The Green Sheet Online Edition
April 25, 2016 • Issue 16:04:02
The merchant cash advance
I want to begin this article by reiterating that I believe the time when the field of merchant services is based on actually selling merchant services is coming to an end. As detailed in my inaugural Street SmartsSM article, I believe the future of the merchant level salesperson (MLS) will be to rebrand as something totally different.
To remain competitive, MLSs must find ways to integrate multiple areas of merchants' businesses into creative, new solutions, so MLSs can bring in multiple revenue streams with one sale. Merchant services or merchant processing will no longer be a direct lead in for the sales process. Instead, it will be a part of the value-added package of whatever new solutions MLSs choose to sell.
The MCA product
Since I've been selling merchant cash advance (MCA) since November of 2009, I will begin the rebranding discussion with the MCA product. In this case, MLSs would rebrand themselves as alternative financing specialists. In researching the market challenges of small businesses, they will discover that many such businesses have issues in raising working capital based not on any derogatory credit or financial situation, but based on the fact that they are small businesses in general.
Many small businesses need business financing of only $25,000 to $40,000, and many banking institutions do not feel that the costs of underwriting warrant such small requests when they could invest their resources in underwriting loans in the $250,000 to $1 million range.
An MCA is the purchase of future credit card receivables using a factor rate, or cost factor, which is multiplied by the amount borrowed to determine the amount to pay back. There are no interest rate calculations, annual percentage rates (APRs), origination fees, fixed terms nor fixed payments associated with MCA transactions. As a result, if a merchant tries to calculate the "APR of the MCA," you should immediately inform the merchant that this is a different alternative financing transaction, and interest rates are not applicable to said arrangement.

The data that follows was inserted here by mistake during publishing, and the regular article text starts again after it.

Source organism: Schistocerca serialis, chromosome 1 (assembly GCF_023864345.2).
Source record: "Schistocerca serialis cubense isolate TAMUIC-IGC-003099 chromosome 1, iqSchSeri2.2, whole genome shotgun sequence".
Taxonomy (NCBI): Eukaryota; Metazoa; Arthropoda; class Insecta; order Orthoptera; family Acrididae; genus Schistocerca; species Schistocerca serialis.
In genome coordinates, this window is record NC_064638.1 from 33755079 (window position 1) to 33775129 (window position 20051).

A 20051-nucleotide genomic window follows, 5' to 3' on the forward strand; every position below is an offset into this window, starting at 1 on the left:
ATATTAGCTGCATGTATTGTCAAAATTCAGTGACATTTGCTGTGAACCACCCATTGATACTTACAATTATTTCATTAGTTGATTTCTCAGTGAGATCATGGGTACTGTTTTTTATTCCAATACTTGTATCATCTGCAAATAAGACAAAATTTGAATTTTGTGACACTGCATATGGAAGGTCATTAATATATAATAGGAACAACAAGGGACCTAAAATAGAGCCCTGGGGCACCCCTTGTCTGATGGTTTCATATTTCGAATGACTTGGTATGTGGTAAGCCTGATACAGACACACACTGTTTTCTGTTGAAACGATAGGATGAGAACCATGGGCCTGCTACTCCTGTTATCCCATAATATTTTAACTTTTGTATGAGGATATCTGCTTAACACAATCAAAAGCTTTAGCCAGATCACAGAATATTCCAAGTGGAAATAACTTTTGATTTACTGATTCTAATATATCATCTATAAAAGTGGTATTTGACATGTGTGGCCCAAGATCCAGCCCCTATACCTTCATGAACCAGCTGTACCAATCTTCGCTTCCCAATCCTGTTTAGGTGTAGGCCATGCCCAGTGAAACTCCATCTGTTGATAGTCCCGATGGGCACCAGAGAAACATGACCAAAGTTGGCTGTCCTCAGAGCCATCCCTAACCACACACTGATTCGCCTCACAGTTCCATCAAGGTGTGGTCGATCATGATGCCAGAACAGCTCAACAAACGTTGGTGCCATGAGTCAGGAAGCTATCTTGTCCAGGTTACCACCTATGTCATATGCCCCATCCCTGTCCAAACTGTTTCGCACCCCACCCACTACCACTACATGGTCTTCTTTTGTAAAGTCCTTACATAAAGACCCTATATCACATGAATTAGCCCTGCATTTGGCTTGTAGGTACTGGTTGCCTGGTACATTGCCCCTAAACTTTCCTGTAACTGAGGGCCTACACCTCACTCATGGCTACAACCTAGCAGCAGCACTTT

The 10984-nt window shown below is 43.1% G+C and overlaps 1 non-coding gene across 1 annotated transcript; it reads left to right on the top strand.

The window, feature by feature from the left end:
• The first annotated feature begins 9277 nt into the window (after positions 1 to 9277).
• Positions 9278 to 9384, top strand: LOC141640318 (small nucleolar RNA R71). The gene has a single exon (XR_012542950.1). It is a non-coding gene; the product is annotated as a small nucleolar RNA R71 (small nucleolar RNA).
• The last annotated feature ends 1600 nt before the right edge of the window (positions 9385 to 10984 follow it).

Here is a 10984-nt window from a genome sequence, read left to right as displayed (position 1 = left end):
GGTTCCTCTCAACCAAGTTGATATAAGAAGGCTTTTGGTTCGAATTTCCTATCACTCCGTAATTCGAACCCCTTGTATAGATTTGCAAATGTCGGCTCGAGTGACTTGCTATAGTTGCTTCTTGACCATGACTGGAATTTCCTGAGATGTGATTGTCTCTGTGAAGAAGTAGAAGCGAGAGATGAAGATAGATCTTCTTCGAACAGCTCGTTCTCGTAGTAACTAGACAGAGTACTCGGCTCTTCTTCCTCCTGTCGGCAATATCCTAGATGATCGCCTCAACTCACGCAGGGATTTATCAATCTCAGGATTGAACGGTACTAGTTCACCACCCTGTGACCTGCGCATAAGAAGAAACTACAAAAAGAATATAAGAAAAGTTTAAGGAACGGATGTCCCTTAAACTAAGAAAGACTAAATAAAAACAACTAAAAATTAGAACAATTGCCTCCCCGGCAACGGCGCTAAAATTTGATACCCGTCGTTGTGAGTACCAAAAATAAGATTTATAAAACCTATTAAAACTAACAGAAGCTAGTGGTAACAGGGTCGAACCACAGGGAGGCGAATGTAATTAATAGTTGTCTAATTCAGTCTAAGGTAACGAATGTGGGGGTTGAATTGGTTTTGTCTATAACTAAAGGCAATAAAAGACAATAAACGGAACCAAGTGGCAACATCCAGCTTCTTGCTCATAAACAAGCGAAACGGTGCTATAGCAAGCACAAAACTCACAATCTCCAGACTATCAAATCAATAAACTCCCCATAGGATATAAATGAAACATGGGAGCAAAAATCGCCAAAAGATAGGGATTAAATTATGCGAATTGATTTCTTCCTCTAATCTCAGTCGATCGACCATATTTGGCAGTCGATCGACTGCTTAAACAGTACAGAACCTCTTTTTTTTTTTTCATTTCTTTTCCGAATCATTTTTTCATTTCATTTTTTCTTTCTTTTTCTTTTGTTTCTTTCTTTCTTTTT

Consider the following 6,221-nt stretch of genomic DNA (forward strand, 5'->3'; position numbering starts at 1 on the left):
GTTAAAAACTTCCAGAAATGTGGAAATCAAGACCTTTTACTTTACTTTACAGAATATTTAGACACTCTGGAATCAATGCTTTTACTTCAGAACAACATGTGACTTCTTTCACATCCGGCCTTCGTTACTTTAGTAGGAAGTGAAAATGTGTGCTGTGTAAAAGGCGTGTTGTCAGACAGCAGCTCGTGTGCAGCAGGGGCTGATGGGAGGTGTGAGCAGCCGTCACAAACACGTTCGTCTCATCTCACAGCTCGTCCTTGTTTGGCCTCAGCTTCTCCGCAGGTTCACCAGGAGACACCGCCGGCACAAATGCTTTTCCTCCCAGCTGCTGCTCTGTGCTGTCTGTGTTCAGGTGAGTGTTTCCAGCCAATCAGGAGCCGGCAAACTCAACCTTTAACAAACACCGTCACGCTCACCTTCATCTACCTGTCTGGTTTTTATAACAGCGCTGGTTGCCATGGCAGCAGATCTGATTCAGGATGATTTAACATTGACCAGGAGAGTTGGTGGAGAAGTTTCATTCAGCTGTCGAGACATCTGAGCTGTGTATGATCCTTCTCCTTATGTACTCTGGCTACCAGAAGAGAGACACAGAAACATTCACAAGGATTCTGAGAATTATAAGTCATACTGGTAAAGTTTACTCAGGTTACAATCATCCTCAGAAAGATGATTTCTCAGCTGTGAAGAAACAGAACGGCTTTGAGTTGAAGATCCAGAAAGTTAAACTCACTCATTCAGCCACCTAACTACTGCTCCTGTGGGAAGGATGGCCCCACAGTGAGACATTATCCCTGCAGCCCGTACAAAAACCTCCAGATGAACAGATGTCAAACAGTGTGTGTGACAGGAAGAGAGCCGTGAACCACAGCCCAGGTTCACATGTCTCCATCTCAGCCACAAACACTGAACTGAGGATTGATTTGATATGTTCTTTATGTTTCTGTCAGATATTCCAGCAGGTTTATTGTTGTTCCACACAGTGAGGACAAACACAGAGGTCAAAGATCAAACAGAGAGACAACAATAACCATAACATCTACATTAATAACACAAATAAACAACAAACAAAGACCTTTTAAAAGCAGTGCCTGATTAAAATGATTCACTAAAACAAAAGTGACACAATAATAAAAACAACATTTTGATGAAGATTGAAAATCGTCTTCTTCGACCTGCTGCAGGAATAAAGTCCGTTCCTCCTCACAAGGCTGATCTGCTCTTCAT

With the MCA, you will have a purchaser (the MCA company) and a seller (the merchant), with said seller looking for working capital tomorrow and said purchaser looking to make a sizeable return on investment by advancing capital to the seller.
For example, the purchaser would take a look at a merchant's previous credit card processing statements and note that the business has been doing $25,000 a month in Visa and MasterCard processing volume over the previous 12 months. So the purchaser would propose to the merchant, "How about I buy $25,000 of your credit card processing receivables in exchange for advancing you $20,000 tomorrow? To collect my purchase of the $25,000 credit card processing receivables, how about I keep 15 percent of your monthly Visa and MasterCard processing volume going forward until the full $25,000 is collected?"
In this example, the MCA deal would be quoted to the merchant as follows:
- Approval: $20,000
- Factor rate: 1.25
- Total payback: $25,000
- Holdback: 15 percent
As long as the merchant continues to process Visa and MasterCard card transactions the same as he or she has done over the previous 12 months, with no slowdown in business volume, and as long as the merchant is not perpetrating fraud, such as running sales through a different terminal than the one programmed with the holdback by the MCA company, then the merchant should complete payment in full in about seven months, give or take.